Whenever I start a new contract, I am always prepared to be challenged. When I say a challenge, I’m referring not only to the task in hand, but also the people I will be working with. Over the years, I’ve learnt that this comes with the territory and have found ways to quickly get to grips with who works where and with whom. I also know that learning how best to work with new personalities can take a little longer. But what happens if this continues to be a challenge and you just don’t appear to be making any headway in bringing a person or group on board? What can you do when someone continuously challenges you to the point where you feel if you said it was black, they would most certainly say it was white? Worse still, they set about convincing everyone else of how wrong you are.
Well the first clue in what actions to take can be found in the words and phrases I used to describe the problem. Let’s take another look at the sentence.
‘someone continuously challenges you to the point where you feel if you said it was black, they would most certainly say it was white. Worse still, they set about convincing everyone else of how wrong you are’.
Are you therefore exaggerating the behaviours you are experiencing?
All the words in bold are either words to describe emotions or assumptions you are making. I am also going to make a sweeping statement here and presume that you are thinking that at this point I am going to suggest that you remove the emotion from the situation…but you’d be wrong. I think it is more important to acknowledge the emotions you are feeling and use them to your advantage rather than to dismiss them or ‘put it to one side’ as we are often told. The simple act of labelling what you are feeling goes a long way to validating it. As I often hear my yoga teacher say, ‘every feeling is valid. You have the right to feel any emotion you want. You aren’t being dramatic. You aren’t exaggerating. You are feeling and that is ok.’ By labelling the emotion, you move into the area of the brain reserved for rational thinking. It’s been proven in brain imaging studies that applying rational words to any negative emotion disrupts its intensity….thus helping you to move forward.
In line with this, consider if how you are describing the person’s actions is adding to the problem. Do they honestly ‘continuously’ challenge you? – Continuously would mean that they repeatedly do this without interruption or any gaps, or in other words they would challenge you every time you had an interaction with them. It is unlikely that even the most difficult person would test you on every point at every interaction. Are you therefore exaggerating the behaviours you are experiencing? By changing how we describe someone, we can actually lessen the impact they are having. If you don’t agree with that, just try the opposite and see how quickly the person becomes at the forefront of your thinking. We’ve all done it, not able to stop yourself from wondering how they could potentially disrupt your day, how you are going to respond to every possible scenario they may challenge you on and thinking ‘wouldn’t it be nice if they weren’t in today!’
Another step you commonly see written when researching ‘how to deal with challenging behaviour’ is to try and establish the reason behind their actions, for example are you undertaking a task that they hoped was going to be theirs or have you unknowingly overtaken a rising star? Whilst I agree it’s always nice to know what their issue is, asking someone ‘what is your problem’ to their face can often be too confrontational and is prone to make the situation worse. Likewise, if you decide to try and find out about them from another team member, it can rapidly backfire – think gossip, think being accused of talking behind someone’s back and you’ll quickly recall all the reasons this can be a bad idea! So, I prefer to use the tools I have in my own tool kit and I think one of the most important and under used tools is acceptance. It is about accepting that not everyone is always going to welcome you with open arms and may never come on board. Also, not everyone is going to like the task you have been set…. or even you. Once you acknowledge this, it is much easier to continue.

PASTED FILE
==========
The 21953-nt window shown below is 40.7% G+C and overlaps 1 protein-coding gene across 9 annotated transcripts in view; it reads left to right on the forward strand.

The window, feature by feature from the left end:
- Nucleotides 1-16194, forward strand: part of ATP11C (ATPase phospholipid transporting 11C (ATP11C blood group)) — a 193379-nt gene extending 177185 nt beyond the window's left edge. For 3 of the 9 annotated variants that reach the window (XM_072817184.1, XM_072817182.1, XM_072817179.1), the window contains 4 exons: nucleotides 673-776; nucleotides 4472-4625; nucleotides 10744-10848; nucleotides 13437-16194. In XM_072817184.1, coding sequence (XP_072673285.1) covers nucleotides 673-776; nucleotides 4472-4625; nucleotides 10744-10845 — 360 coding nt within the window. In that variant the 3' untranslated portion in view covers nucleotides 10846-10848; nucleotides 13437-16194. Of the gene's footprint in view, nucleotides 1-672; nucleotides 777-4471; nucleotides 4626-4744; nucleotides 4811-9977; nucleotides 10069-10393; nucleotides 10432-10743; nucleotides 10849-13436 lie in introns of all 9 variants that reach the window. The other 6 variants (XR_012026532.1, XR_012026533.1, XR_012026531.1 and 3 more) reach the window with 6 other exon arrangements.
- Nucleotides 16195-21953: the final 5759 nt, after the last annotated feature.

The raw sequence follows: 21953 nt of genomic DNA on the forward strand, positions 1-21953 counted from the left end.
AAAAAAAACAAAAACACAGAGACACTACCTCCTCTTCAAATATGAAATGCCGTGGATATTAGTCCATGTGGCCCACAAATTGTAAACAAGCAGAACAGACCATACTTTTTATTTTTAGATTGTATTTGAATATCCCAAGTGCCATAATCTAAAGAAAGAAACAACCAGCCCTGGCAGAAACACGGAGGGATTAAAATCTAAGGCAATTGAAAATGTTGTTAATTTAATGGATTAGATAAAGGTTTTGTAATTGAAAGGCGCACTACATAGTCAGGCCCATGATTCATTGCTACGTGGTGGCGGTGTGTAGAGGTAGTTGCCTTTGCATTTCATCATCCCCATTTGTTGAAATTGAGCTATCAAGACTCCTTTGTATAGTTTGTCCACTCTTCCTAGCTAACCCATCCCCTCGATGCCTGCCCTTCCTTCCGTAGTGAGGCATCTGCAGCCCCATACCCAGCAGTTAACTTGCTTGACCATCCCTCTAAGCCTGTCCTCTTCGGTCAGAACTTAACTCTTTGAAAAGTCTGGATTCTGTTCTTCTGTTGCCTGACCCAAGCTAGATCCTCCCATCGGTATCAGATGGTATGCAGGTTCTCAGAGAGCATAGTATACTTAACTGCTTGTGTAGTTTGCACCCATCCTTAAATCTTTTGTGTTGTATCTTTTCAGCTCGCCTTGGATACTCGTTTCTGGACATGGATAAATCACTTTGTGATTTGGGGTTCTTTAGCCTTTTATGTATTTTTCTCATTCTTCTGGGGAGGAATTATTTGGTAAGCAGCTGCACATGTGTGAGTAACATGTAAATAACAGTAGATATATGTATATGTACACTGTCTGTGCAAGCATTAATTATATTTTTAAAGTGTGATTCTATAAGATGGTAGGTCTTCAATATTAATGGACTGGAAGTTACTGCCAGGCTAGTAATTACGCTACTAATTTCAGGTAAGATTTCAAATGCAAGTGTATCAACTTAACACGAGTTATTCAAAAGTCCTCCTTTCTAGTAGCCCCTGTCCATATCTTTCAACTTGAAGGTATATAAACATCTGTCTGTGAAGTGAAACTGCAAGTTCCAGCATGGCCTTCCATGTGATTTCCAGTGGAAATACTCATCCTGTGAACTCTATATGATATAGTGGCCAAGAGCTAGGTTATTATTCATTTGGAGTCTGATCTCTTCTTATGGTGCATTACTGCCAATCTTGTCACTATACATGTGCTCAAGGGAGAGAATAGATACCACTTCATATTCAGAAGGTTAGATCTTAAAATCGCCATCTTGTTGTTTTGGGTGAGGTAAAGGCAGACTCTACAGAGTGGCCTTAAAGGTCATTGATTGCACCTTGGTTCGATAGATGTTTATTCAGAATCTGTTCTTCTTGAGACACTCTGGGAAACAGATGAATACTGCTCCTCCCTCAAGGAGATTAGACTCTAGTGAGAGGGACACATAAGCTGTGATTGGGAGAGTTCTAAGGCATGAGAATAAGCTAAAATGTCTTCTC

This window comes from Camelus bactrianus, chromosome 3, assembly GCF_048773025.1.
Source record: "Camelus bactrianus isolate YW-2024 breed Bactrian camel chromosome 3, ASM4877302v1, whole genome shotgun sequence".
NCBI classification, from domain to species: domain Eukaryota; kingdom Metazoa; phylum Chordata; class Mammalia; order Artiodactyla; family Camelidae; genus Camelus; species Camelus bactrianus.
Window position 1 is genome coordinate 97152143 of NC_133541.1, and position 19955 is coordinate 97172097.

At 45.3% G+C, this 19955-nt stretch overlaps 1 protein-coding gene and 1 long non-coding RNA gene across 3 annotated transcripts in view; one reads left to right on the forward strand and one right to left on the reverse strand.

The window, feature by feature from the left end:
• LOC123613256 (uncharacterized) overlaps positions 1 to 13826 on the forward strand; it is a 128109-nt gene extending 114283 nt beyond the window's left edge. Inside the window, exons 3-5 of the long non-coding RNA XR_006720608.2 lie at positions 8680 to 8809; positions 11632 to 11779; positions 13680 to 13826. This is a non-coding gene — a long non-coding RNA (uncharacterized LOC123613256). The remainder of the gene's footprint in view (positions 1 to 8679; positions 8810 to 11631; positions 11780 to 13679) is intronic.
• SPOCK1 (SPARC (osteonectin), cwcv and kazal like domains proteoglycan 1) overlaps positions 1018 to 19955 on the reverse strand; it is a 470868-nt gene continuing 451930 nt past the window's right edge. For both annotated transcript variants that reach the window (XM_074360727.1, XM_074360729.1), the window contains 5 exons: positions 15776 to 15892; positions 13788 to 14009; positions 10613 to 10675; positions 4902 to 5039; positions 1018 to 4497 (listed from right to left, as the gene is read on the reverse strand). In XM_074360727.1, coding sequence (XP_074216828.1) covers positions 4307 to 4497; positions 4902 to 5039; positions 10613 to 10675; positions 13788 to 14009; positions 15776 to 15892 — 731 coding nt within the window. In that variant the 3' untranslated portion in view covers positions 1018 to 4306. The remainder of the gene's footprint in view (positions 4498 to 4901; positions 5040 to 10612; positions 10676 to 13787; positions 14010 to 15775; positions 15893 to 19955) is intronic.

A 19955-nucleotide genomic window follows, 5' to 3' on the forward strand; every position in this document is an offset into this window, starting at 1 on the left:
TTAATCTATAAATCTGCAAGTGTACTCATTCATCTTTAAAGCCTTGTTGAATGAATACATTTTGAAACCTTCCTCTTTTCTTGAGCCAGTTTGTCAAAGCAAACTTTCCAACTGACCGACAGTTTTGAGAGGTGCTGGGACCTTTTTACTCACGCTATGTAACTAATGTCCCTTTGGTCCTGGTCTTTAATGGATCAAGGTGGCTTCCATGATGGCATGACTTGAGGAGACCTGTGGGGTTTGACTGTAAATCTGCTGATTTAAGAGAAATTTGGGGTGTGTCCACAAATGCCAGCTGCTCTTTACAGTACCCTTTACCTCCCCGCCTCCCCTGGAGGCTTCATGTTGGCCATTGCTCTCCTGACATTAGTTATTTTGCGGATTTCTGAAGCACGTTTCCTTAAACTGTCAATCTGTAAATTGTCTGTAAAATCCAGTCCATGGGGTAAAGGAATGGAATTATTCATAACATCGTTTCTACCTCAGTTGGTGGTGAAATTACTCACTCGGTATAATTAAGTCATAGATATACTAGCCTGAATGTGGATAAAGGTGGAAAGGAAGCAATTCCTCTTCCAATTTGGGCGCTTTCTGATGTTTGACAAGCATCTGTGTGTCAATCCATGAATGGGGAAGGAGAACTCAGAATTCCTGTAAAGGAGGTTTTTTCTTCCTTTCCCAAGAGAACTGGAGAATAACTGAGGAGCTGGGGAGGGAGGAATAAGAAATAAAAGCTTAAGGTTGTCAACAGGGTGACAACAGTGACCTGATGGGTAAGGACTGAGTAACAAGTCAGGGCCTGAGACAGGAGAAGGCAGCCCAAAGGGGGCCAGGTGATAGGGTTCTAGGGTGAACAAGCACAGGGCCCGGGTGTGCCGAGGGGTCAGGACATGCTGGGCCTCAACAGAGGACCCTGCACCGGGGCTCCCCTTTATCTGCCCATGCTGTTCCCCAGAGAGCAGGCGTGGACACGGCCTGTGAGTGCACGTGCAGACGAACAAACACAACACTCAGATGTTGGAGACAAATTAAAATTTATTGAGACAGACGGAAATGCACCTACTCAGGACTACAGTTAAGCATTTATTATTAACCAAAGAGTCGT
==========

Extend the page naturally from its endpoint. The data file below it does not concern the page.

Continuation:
I’ve also listed a further three simple actions you may like to consider:
- Are you really listening or just waiting to speak? – How frequently are you actually thinking about nothing else but the words that are coming out of the other person’s mouth? If you are caught up in the emotion of the challenge, as we described earlier, it is highly likely that you are no longer actually hearing what they are saying. Resist the urge to respond and actively digest what they are saying.
- Try and understand their perspective – similar to the above but have you really tried to understand their point of view? You can almost guarantee to engage with someone when they know that you are really trying to see an issue from their point of view and maybe more importantly, demonstrate this by asking the questions necessary to get there. If they feel that they have made their position clear, yet the other person isn’t invested in helping, then things quickly turn to debate, and we move into the thoughts of victory for victory’s sake, instead of getting to a point of genuine mutual understanding.
- Maintain the tone of the conversation even if its importance or intensity may escalate – I appreciate that some people express themselves best through raising their voice or gesturing wildly, but generally colleagues don’t respond well to that. Even if they can’t, keep your tone even and instead use the occasional emphasised word to help get your point across.
Whilst I accept these suggestions may not overcome every challenging individual you come across, they can at least provide you with some rational ideas when you may feel like you are out of your own